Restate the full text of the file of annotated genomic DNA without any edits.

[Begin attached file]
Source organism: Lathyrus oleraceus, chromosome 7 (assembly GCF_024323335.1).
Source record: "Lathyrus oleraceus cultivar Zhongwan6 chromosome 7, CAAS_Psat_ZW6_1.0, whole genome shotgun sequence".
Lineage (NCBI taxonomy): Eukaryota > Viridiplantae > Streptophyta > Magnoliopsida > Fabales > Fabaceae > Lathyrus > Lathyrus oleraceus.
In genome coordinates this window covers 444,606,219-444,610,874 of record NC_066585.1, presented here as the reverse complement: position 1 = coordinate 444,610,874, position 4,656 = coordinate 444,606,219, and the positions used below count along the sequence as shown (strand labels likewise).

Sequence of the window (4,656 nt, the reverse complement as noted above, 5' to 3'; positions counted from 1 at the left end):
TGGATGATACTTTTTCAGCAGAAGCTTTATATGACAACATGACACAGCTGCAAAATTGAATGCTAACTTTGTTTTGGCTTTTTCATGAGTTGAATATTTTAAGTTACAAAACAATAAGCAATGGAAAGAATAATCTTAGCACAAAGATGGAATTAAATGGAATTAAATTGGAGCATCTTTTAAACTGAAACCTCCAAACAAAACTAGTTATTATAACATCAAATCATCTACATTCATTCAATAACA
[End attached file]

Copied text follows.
Source organism: Lathyrus oleraceus, chromosome 7 (assembly GCF_024323335.1).
Source record: "Lathyrus oleraceus cultivar Zhongwan6 chromosome 7, CAAS_Psat_ZW6_1.0, whole genome shotgun sequence".
Lineage (NCBI taxonomy): Eukaryota > Viridiplantae > Streptophyta > Magnoliopsida > Fabales > Fabaceae > Lathyrus > Lathyrus oleraceus.
In genome coordinates this window covers 444,606,219-444,610,874 of record NC_066585.1, presented here as the reverse complement: position 1 = coordinate 444,610,874, position 4,656 = coordinate 444,606,219, and the positions used below count along the sequence as shown (strand labels likewise).

Sequence of the window (4,656 nt, the reverse complement as noted above, 5' to 3'; positions counted from 1 at the left end):
TGGATGATACTTTTTCAGCAGAAGCTTTATATGACAACATGACACAGCTGCAAAATTGAATGCTAACTTTGTTTTGGCTTTTTCATGAGTTGAATATTTTAAGTTACAAAACAATAAGCAATGGAAAGAATAATCTTAGCACAAAGATGGAATTAAATGGAATTAAATTGGAGCATCTTTTAAACTGAAACCTCCAAACAAAACTAGTTATTATAACATCAAATCATCTACATTCATTCAATAACA